Clearwater Employment Discrimination & Sexual Harassment Attorney
In 2015 the Equal Employment Opportunity Commission (EEOC) filed nearly 90,000 charges of employment discrimination and retaliation. Over eight percent of filings nationwide typically occur in the state of Florida. As a dedicated and experienced Clearwater employment discrimination attorney, Amie Dilla of Dilla Employment Law helps employees and businesses vindicate their rights under federal and Florida antidiscrimination laws.
Employment Discrimination – Florida and Federal Laws
State and federal laws protect employees from discrimination in employment based on race, sex, religion, disability, age, marital status and other conditions. These laws may apply to any aspect of the employment relationship, including hiring and firing; discipline; transfer and assignment; pay, including salary and fringe benefits; job advertisements and recruitment; layoffs and recall; etc.
At the federal level, a host of different laws apply to workplace discrimination, sexual harassment and retaliation. The major laws enforced by the EEOC include the following:
- Title VII of the Civil Rights Act (Race, Color, National Origin, Religion, Sex/Gender discrimination)
- Age Discrimination in Employment Act (ADEA)
- American with Disability Act (ADA)
- Pregnancy Discrimination Act (PDA)
- Equal Pay Act (EPA)
The latest federal employment discrimination law is the Genetic Information Nondiscrimination Act (GINA). Two hundred fifty-seven charges were filed alleging violations of GINA last year.
At the state level, nearly all of the protections of federal law and more can be found in the Florida Civil Rights Act, which prohibits workplace discrimination based on race, color, religion, sex, pregnancy, national origin, age, handicap or marital status.
Workplace Discrimination Complaint Process
Employees are encouraged to first follow any internal company policies and procedures for making a complaint about workplace discrimination or harassment. It is very important for companies to have policies in place that clearly spell out unlawful employment discrimination and harassment, and provide a way for employees to complain to their supervisors about perceived discrimination or harassment. A good complaint policy also includes a by-pass procedure when the subject of the complaint is the supervisor who is normally reported to. It is important not just to have a policy in place, but to ensure that employees are familiar with the policy, and that supervisors are trained in how to receive complaints, investigate, take appropriate action and communicate the results to the complainant. Dilla Employment Law helps employers draft policies that are compliant with Florida and federal law, and effective for employees with legitimate complaints.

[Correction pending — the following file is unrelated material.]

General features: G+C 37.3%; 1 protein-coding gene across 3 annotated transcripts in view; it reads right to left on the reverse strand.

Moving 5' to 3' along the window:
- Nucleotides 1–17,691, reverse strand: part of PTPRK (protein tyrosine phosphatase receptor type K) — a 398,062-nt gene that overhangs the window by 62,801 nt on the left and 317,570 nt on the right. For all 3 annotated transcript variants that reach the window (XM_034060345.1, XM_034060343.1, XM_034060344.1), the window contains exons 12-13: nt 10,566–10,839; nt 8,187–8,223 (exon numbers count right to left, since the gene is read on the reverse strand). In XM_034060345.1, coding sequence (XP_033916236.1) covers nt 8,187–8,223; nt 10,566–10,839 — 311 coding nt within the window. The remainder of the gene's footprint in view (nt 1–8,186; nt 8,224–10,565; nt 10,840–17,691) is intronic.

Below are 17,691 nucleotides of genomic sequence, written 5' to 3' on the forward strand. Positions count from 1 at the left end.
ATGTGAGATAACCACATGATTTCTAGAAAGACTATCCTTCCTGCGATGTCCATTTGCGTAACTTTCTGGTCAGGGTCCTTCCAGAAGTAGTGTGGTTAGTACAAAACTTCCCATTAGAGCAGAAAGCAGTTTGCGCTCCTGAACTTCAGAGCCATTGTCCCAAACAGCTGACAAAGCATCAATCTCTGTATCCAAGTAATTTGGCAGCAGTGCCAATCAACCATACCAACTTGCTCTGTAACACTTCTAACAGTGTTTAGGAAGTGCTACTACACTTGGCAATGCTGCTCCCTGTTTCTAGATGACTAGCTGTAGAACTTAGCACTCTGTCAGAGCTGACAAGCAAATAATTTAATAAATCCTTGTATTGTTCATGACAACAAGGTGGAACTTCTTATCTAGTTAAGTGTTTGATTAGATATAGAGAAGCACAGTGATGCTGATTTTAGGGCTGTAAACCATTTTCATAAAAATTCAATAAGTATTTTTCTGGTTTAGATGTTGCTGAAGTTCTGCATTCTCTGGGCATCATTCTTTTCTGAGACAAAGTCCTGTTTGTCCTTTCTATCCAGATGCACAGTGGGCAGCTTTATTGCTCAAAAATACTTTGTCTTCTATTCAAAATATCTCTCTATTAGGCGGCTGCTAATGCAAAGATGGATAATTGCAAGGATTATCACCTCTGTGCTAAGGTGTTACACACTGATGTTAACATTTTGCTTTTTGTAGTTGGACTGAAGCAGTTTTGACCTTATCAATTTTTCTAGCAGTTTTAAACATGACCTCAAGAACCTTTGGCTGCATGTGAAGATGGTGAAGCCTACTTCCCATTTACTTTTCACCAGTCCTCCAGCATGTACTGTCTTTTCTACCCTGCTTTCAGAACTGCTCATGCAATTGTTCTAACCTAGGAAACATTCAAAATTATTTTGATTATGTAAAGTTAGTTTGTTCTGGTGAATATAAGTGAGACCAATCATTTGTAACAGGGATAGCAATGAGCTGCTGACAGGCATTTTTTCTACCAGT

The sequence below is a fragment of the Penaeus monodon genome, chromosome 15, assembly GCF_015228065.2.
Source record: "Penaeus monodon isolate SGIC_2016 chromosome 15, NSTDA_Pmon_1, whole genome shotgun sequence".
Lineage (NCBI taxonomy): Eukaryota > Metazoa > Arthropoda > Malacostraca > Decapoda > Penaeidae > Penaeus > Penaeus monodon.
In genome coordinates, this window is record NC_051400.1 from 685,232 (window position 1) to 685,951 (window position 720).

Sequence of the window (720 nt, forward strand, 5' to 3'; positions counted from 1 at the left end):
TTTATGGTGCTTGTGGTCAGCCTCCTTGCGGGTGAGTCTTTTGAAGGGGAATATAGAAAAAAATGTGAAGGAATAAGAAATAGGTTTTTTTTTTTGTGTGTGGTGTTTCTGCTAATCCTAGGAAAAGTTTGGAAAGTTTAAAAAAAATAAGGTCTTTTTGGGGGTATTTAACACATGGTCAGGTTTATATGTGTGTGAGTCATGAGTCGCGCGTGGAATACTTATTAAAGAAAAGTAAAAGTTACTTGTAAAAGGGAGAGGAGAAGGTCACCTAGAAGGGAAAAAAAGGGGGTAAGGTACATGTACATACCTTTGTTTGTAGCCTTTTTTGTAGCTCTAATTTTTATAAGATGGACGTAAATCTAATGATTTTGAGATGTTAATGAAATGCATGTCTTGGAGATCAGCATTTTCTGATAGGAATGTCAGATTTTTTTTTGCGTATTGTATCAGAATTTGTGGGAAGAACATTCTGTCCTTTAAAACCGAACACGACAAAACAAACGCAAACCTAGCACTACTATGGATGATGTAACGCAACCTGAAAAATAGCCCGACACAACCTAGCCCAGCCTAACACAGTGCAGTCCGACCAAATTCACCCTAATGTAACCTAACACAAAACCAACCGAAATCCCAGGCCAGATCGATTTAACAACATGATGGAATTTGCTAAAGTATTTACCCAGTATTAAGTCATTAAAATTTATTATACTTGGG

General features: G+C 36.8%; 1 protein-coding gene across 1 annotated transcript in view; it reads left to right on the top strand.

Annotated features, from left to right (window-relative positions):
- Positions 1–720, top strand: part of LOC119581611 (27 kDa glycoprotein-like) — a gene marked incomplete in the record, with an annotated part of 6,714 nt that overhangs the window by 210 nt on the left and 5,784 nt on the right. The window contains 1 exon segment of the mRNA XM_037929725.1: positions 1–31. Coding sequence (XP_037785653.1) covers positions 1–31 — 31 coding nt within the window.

If the problem cannot be resolved internally, the next step in most cases is to file an administrative complaint with the Equal Employment Opportunity Commission (EEOC) or the Florida Commission on Human Rights (FCHR). Under some laws, such as the Equal Pay Act, an employee can skip the administrative process and go straight to court, but in most instances the employee must first go through the process with the EEOC or the FCHR.
In many cases, the EEOC and the FCHR cover the same types of discrimination claims. Where both federal and state laws apply, whichever agency the employee files with can dual-file the claim with the other agency. It is still important to know which agency to apply to, since not all claims will be handled by both agencies, and important issues such as timelines may be different depending upon the agency involved.
The agency then has 180 days to investigate the complaint and attempt to resolve it. The agency may decide to take action against the employer directly on behalf of the employee. If it decides not to pursue the matter, the agency issues a Right to Sue letter to the employee. This does not mean that the employee either has a good case or a bad case; it merely means that the agency has declined to pursue the case for whatever reason, and the employee is now free to sue in state or federal court.
In a civil lawsuit, the employee may be able to recover money damages to compensate for the harm inflicted by the discrimination or harassment, including damages such as mental anguish or emotional distress. Other remedies, such as a promotion, raise, or reinstatement with back pay, may also be ordered if appropriate. The prevailing party in the litigation can also have their attorney’s fees and litigation costs paid for by the other party.
Dedicated, Effective Representation in Clearwater Employment Discrimination Disputes
Dilla Employment Law represents employees and employers in employment discrimination claims throughout the greater Clearwater area. An experienced mediator and litigator, Amie Dilla will attempt to resolve the dispute at the earliest possible stage in a way that is most beneficial. When a mutual resolution cannot be reached, Dilla Employment Law is prepared to prosecute or defend a case through all levels of state and federal court, including appeals when necessary. Contact our experienced Clearwater employment discrimination attorney today.
Call Dilla Employment Law at 727-248-6624 for a free consultation regarding a potential employment discrimination claim or defense.